Had he done this in a series of essays, he might have produced another weary critique of pop culture and goosed nobody but fans of Mark Kingwell. The popularity of the murder mystery genre has always been vested in its power to make social criticism a matter of life and death, and Brett exploits it here with vision and stylistic vigour.
He is the antithesis of the callow “spokesperson for a generation.” Coyote took half a century of living and 14 years of writing. The experience, wit, wisdom and sadness gained in that time are evident in every line.
JOHN MOORE speaks to Brian Brett about Coyote, a mystery in three senses of the word:
JOHN MOORE: Margaret Atwood put a mystery at the heart of The Blind Assassin, as if to help control the sprawl of a big book. Did the mystery genre’s demands for suspense and plot resolution help to keep you on track in Coyote?
BRIAN BRETT: It’s amusing you would mention The Blind Assassin. Coyote originally started out as a 100- page “symposium,” a Platonic-style debate between the eco-terrorist and the serial killer. It took 10 years to discover the plot and that was only after Atwood, who was writing The Blind Assassin at the time, practically had me by the throat on my deck [They have known each other since the early ’70s – ed.], insisting I tell her what the story was. To which I replied cheekily, ‘Life isn’t a story,’ and said it was about the complicated, interweaving quality of life — all the thousands of stories continuously happening. Then she got the brilliant idea of asking, ‘If it isn’t a story in the way we think of a story, then who is it for? Who is the audience?’ What popped out of my mouth was, ‘The boy, of course. The mutant boy.’ That stunned both of us. It had all fallen into place for the next rewrite.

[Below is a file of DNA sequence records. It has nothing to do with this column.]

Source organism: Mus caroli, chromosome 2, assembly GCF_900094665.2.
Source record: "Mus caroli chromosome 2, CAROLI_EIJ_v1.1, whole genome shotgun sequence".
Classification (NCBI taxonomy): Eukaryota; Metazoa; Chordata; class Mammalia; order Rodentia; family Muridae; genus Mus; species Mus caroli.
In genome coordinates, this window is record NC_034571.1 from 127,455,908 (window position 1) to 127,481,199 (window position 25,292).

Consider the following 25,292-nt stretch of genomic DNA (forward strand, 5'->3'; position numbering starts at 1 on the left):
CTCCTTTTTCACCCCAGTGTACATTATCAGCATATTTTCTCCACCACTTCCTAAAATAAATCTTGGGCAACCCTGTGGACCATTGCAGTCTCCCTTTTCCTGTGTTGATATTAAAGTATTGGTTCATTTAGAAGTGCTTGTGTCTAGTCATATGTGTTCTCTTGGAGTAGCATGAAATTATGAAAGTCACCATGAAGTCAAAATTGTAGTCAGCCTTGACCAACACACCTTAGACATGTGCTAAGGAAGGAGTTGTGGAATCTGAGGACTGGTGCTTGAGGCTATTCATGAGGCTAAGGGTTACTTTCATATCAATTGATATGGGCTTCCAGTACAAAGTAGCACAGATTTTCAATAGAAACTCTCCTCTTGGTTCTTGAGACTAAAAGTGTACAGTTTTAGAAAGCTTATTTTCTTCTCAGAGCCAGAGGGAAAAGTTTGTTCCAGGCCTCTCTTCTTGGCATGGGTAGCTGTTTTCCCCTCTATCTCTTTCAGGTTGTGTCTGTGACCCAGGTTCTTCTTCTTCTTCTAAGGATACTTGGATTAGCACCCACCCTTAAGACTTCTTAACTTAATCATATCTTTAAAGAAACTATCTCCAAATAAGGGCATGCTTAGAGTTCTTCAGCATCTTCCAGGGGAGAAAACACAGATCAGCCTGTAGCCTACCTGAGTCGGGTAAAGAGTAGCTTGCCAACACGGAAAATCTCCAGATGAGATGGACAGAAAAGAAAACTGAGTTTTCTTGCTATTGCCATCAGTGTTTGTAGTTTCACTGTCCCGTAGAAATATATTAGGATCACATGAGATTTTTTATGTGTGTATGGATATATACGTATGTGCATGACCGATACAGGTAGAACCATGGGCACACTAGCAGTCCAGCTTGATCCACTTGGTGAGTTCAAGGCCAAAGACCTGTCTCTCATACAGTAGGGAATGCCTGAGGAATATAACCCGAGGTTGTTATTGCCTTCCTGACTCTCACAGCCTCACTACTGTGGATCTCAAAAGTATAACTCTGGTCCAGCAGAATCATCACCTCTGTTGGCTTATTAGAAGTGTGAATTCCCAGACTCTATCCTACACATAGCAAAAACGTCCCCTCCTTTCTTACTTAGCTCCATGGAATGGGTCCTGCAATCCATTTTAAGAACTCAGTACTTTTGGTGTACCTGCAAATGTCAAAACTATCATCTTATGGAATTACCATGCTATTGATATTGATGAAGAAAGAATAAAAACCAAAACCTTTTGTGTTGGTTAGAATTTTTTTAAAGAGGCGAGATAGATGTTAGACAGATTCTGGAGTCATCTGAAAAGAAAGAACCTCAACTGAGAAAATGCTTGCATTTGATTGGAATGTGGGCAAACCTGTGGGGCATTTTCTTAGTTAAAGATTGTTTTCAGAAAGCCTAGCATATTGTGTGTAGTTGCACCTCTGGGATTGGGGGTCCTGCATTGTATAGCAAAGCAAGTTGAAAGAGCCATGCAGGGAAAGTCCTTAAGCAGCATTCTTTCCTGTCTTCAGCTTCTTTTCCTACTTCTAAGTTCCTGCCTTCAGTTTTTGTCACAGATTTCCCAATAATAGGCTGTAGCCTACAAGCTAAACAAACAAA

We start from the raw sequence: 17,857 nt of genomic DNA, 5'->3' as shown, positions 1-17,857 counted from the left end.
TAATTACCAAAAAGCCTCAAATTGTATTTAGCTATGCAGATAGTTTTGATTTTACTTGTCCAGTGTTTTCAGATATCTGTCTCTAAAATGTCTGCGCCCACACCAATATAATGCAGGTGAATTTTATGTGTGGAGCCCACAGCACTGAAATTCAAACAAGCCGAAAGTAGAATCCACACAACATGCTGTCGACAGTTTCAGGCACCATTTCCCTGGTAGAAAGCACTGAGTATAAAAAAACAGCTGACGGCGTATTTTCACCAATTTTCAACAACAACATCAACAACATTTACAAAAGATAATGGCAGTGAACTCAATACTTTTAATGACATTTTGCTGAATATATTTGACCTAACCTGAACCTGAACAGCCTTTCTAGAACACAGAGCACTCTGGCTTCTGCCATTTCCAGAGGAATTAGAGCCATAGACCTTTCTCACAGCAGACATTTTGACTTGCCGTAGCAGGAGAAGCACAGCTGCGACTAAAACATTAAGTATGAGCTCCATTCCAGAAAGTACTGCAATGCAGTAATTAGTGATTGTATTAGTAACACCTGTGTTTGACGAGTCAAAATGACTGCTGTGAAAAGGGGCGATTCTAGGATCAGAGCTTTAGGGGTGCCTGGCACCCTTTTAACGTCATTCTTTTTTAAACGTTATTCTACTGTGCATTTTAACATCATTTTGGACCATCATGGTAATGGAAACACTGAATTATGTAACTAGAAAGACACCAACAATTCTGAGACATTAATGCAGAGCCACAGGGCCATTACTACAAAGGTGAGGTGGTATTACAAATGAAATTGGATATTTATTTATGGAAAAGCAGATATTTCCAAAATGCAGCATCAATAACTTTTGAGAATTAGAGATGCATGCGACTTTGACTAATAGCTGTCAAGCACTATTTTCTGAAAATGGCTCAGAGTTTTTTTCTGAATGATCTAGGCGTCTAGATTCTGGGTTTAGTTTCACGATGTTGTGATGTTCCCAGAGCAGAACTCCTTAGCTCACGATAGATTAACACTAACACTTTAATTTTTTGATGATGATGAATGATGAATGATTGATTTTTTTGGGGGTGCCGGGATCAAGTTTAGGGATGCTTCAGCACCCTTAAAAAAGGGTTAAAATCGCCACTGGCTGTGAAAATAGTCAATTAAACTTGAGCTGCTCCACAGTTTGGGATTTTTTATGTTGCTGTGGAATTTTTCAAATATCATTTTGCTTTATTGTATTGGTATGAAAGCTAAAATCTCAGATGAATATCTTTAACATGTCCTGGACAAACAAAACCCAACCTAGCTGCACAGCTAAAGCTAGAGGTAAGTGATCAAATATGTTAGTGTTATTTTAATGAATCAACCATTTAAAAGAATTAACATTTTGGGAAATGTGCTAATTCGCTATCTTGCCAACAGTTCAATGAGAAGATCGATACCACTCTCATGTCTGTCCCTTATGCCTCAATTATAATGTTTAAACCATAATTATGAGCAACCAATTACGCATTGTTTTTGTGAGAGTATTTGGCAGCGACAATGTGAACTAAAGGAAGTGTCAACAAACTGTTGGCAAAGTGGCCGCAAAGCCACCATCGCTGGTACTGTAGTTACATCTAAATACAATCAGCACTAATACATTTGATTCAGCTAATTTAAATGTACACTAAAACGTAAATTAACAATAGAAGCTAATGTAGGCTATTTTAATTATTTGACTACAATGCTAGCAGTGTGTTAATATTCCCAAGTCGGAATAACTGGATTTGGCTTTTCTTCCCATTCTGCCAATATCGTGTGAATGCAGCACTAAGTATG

JM: Did the conventions of the mystery genre sometimes constrain you, make you feel your shorts were too tight?
BB: I had great angst over even calling it a mystery on the cover. The mystery, of course, is a triple pun: a play on the Catholic ‘mystery,’ the mystery of how we live morally in the world, and the more common mystery of who kills who. I decided I had to take my chances that it might be mistaken for your standard murder mystery. If it goes to the usual mystery-genre reviewer, they’re going to have some mighty trouble with a deconstructed mystery like this, romping across the genres. One publisher in England who was presented with Coyote as a potentially popular crossover literary mystery, said, ‘Great book, but sorry — I have no idea how to sell it.’ Hilariously, a publisher here in B.C. rejected it because they expected ‘a more literary book’ from me. When a publisher of Canadian literature could not consider Coyote a literary book, I knew I was really in for a ride.
JM: What if Canadian literature doesn’t want to include direct challenges to the ethical and moral positions most of its readers accept as certainties?
BB: I’ve always believed that good writing does not have to be boring and that philosopy is part of the boil of life from which it erupts. I wanted to take ideas into dangerous territory with Coyote, to illustrate how expectations and results diverge so madly [and], mostly, to examine the fallacy of the logic of vigilante action and terrorism for a cause, any cause…. Most importantly, I was trying to explore the very human drive to find absolute solutions to moral issues for which there are no solutions. The need for absolute answers resembles ‘closure,’ our modern mythical answer to pain. Well, there ain’t no closure.